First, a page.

Research has found that bacteria can live on some gym equipment (weights, mats, you name it) for three days. That’s right, 72 full hours. And your yoga mat or those dumbbells you just got delivered from Amazon so you can slay that new virtual class you just booked on Mindbody are susceptible to the same stat. While it may seem silly to clean your own “stuff” because you’re the only one using it, think about where your hands have been before you pick up those weights. Perhaps your apartment complex’s keypad? Bacteria knows no boundaries.
From your resistance bands to your brand spanking new (and yes, most likely backordered) kettlebell, the gear you’re using at home could use a good wash, rinse, repeat—especially if you’re sharing it with someone you’re stuck at home with (like your S/O or stir-crazy housemate). Even if you’re the queen of clean (like me... just ask my co-worker, Natalie), here are six tips on how to keep your gear germ-free and looking good. Because we know all those classes you’ve been streaming are making you a fitness guru.
You not only want to clean the dirt off your workout equipment, you want to sanitize it. Clean gets the dirt, sanitizing takes care of the bad stuff (aka bacteria). Before you start getting crazy with the bleach or a DIY deodorizer, you’ll want to take into account the surface you are about to wipe down. Something like your treadmill, Peleton bike, resistance bands or bench press bench can be damaged by certain chemicals and at-home cleaners. If you’re worried about your equipment, opt for disinfectant wipes especially made for gym equipment, like all-natural Wipex. Plus, it’s never a bad idea to keep some hand sanitizer next to your workout station.
Clorox wipes have become the hottest household item of 2020—and we are guessing so has virtual yoga. If you’re not a huge fan of using chemicals you can’t pronounce and throw-away wipes on equipment like your Manduka mat, there are all-natural antibacterial cleaning options that will make Mother Earth proud. Who doesn’t want to make their cleaning routine a little more green? Companies like cleancult (we called them out in our 20/20 trends), offer effective, all-natural products delivered right to your door in recycled milk cartons —and they pair perfectly with your go-to disinfectants. Cleancult’s versatile All-Purpose Cleaner is my fave for wiping down workout gear, especially yoga mats (and almost everything in my home). The Saponified Coconut Oil acts as the “heavy lifter” without harsh chemicals. After working out, spray your surface(s), wait for a couple of seconds and wipe away with a reusable towel (or an old gym t-shirt you use as a rag).
While knowing what surface you’re cleaning is key, some of your equipment might benefit from DIY solutions. Before you roll up your sleeves and become the Harry Potter of cleaning solutions, invest in a glass spray bottle (or reuse an old plastic one). Oh, and break out the essential oils because they are about to boost your at-home fitness (and cleaning) routine. Most of the DIY cleaning “recipes” you find on Pinterest include ingredients you have at home—like vinegar, baking soda and hydrogen peroxide. My must-use DIY cleaner is vinegar-based (with 10-12 drops of essential oils). It’s powerful yet natural enough that I feel more confident laying facedown in Savasana with my oh-so-sensitive skin after that yoga class in NYC I just streamed from San Diego.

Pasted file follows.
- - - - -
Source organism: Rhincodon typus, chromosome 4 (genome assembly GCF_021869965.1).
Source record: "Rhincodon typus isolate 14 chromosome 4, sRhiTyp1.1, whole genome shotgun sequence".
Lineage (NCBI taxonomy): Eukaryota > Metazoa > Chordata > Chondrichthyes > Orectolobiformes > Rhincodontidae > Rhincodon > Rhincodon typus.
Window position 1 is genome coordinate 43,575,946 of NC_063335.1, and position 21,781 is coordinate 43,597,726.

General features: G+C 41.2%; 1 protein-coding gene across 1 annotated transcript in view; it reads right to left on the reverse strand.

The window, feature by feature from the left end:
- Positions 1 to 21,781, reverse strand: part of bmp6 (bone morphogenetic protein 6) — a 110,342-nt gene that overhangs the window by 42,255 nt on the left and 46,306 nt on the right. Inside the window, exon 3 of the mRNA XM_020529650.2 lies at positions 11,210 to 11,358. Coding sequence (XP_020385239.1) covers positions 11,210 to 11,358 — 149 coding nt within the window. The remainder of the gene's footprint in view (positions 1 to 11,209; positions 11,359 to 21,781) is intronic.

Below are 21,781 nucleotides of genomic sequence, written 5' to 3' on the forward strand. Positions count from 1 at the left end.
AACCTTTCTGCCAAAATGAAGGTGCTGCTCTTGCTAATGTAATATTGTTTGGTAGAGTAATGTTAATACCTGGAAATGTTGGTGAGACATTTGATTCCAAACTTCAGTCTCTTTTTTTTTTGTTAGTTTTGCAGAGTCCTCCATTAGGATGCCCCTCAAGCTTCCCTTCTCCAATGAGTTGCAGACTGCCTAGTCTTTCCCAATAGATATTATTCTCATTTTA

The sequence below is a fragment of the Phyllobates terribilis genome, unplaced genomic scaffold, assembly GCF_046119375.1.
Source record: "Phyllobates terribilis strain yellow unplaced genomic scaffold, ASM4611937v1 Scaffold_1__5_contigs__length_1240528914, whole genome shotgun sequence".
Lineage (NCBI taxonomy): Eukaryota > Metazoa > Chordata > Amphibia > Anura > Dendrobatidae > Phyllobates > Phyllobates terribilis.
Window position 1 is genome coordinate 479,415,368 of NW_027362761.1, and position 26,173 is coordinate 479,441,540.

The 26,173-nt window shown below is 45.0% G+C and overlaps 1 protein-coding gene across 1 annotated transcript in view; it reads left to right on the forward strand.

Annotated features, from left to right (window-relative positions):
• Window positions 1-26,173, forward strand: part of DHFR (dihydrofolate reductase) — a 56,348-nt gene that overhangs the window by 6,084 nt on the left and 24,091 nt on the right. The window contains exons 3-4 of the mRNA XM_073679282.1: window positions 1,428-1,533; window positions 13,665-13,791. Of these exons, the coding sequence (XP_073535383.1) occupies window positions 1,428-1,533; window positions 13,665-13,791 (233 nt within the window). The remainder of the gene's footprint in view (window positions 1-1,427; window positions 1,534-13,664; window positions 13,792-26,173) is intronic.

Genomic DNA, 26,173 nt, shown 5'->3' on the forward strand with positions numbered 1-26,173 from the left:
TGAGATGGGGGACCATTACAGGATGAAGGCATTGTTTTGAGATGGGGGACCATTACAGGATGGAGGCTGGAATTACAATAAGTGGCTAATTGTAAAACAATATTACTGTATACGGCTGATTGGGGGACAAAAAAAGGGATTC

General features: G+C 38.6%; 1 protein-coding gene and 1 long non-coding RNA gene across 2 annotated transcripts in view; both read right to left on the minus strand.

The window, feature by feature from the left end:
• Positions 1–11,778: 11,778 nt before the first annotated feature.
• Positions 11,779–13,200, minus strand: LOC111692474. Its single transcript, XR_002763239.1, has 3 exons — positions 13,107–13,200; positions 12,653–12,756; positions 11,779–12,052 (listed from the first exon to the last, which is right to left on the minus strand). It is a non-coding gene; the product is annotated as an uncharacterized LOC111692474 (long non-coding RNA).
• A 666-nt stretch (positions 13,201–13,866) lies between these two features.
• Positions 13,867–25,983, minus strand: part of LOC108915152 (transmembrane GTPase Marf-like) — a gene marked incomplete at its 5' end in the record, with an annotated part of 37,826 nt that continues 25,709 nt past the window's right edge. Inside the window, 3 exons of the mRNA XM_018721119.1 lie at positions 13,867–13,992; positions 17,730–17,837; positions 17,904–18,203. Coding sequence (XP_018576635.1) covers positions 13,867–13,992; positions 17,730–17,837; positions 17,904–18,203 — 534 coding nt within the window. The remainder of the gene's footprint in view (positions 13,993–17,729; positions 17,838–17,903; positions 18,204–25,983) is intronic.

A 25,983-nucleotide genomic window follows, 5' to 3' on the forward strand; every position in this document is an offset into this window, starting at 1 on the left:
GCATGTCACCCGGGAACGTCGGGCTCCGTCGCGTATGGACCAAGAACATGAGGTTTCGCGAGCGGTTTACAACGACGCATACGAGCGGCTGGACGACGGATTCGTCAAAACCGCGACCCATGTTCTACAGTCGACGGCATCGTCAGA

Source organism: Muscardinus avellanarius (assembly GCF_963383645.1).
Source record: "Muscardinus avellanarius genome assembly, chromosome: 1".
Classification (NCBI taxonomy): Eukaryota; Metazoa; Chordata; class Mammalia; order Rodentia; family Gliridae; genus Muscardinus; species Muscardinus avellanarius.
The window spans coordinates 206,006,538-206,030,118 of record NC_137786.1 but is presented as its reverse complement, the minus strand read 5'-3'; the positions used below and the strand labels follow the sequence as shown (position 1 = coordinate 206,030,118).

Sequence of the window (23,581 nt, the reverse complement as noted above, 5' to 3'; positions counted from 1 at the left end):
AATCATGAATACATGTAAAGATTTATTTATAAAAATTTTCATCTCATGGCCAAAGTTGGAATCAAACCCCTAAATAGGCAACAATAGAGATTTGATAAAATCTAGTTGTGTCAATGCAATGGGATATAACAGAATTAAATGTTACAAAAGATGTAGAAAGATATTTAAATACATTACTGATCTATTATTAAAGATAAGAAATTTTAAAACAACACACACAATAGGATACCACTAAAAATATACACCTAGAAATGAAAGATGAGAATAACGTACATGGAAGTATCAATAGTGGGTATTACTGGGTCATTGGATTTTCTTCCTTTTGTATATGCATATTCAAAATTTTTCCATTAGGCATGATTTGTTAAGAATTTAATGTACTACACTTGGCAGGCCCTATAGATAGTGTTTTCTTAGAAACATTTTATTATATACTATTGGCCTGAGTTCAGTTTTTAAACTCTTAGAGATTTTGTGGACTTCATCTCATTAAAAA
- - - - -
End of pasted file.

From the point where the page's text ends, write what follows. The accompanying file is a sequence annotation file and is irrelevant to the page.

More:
Now that cleaning your at-home workout gear is part of your routine (hint, hint), letting your equipment dry is key. If you’re cleaning your more expensive exercise machine with some cleaning solutions that have a “smell” or you want it to dry faster, trying turning on a fan or crack open the window to keep the air circulating. If you’re just cleaned a more porous surface (like your yoga mat) hang it outside to dry—over a railing, a chair, bike rack... you get the gist. While fresh air is good, UV rays are not. Certain materials that make workout gear can breakdown in the sun, and you don’t want to get burned before your next workout sesh.
While cleaning your equipment might seem like a no-brainer, it can be easy to ignore the surrounding area where you work out. The title of this section tells you what you need to know—don’t forget to clean and sanitize the floor where you exercise. Just think of it this way, while you’re killing it in your virtual fitness class, your hard work is being noticed, by the floor that is, as your sweat beads go flying. And last time I checked; vacuuming doesn’t do the trick for dried sweat. After class, wipe down the area around your workout space with cleaning products that are conducive to the floor. Working out on carpet? Consider switching areas or look into sanitizing and deodorizing spray for material surfaces.
The most important part of cleaning and sanitizing your workout equipment is sticking to a schedule. If you’re forgetful (like me), keep your supplies adjacent to the area where you enjoy working out. And do it on the daily. Seeing the supplies will be a reminder to clean and sanitize before (and after) you get your sweat on—because who doesn’t love starting out their class on a cleanly note? Mother would be proud! PS: don’t forget to wash your hands!
Do you have any at-home cleaning and sanitizing tips you swear by when it comes to your workout routine? From DIY to cult-favorite products, we want to know! Tag @mindbody on Instagram to let us know! Stay clean, safe and sanitized our friends!